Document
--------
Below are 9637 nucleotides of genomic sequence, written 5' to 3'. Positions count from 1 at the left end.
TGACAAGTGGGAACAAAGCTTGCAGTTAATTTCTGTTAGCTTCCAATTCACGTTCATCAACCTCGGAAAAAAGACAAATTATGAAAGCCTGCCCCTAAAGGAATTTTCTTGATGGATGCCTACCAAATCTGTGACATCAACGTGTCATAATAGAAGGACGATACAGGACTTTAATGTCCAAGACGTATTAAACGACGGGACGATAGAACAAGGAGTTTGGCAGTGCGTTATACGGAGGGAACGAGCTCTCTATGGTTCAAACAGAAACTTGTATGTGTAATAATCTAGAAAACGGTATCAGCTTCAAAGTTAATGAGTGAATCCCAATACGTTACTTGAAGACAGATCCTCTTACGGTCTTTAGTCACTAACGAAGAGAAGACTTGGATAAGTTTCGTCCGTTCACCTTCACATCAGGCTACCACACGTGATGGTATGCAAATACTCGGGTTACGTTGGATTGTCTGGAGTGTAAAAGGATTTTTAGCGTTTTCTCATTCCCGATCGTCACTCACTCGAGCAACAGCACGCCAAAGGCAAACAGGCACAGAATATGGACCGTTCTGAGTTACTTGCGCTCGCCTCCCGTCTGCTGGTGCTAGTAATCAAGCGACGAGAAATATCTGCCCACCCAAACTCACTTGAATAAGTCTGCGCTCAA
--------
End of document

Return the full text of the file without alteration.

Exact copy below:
Below are 9637 nucleotides of genomic sequence, written 5' to 3'. Positions count from 1 at the left end.
TGACAAGTGGGAACAAAGCTTGCAGTTAATTTCTGTTAGCTTCCAATTCACGTTCATCAACCTCGGAAAAAAGACAAATTATGAAAGCCTGCCCCTAAAGGAATTTTCTTGATGGATGCCTACCAAATCTGTGACATCAACGTGTCATAATAGAAGGACGATACAGGACTTTAATGTCCAAGACGTATTAAACGACGGGACGATAGAACAAGGAGTTTGGCAGTGCGTTATACGGAGGGAACGAGCTCTCTATGGTTCAAACAGAAACTTGTATGTGTAATAATCTAGAAAACGGTATCAGCTTCAAAGTTAATGAGTGAATCCCAATACGTTACTTGAAGACAGATCCTCTTACGGTCTTTAGTCACTAACGAAGAGAAGACTTGGATAAGTTTCGTCCGTTCACCTTCACATCAGGCTACCACACGTGATGGTATGCAAATACTCGGGTTACGTTGGATTGTCTGGAGTGTAAAAGGATTTTTAGCGTTTTCTCATTCCCGATCGTCACTCACTCGAGCAACAGCACGCCAAAGGCAAACAGGCACAGAATATGGACCGTTCTGAGTTACTTGCGCTCGCCTCCCGTCTGCTGGTGCTAGTAATCAAGCGACGAGAAATATCTGCCCACCCAAACTCACTTGAATAAGTCTGCGCTCAA